- Feb 18, 2020 at 11:14 am #3631944
Camino De Santiago
Has anyone done this route in Spain, CS French Way? I am trying to get a little perspective from anyone who can comment or has experienced the Camino pilgrimage through Spain. I initially started making plans last year after I had some serious health issues. I decided this would be a good way for me to comeback to hiking at the same time still recovering. Looking at the elevation gain and loss, it is relatively flat and the bonus would be that my gear load would be minimal. After spending a lot of time researching I’ve noticed unfortunately, there is quite a bit of road walking. I’d love to find out a percentage on that. I recently found a very different video from what I’ve been looking at on YouTube that goes through the first stage starting a Saint Jean. The majority of the Pyrenees is on a paved asphalt road. I have to admit I was a bit deflated when seeing the traffic, maybe I’m missing something and was hoping to get another point if view, maybe shed some light for me as I continue to make my plans. Part of me says go for it and if it’s not working out like I had envisioned, make a plan B. Anyhow, I welcome any comment good, bad or indifferent.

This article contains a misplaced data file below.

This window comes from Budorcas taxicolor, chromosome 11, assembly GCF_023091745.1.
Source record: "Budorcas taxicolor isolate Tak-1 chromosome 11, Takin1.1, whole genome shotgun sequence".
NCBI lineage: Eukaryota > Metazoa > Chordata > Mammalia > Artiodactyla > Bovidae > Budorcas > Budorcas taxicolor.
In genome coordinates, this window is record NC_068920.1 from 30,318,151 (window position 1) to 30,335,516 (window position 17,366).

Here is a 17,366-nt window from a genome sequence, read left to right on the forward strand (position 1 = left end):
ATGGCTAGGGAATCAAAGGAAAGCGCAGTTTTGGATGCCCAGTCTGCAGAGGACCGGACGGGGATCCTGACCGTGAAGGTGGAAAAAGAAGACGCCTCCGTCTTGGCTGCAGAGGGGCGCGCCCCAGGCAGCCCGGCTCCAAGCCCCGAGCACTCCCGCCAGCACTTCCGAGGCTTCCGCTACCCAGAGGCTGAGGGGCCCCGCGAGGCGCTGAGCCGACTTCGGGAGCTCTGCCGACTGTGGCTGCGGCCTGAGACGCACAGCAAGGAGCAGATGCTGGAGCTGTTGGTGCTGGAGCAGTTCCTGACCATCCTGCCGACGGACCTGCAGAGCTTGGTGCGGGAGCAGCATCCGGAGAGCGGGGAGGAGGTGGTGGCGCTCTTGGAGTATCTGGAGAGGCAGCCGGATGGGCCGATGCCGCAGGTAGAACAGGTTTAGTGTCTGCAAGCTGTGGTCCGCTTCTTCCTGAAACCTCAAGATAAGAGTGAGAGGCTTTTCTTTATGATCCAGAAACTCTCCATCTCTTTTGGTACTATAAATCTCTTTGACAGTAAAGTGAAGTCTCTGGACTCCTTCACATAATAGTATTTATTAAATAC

PamFeb 18, 2020 at 2:39 pm #3631979Brad PMember
Dixie just did with her sister.Feb 18, 2020 at 8:21 pm #3632037
Thanks Brad for that info. Just binge watched the whole series. That Dixie has a winning way with telling a story and still plenty of useful info as well.Feb 18, 2020 at 9:20 pm #3632045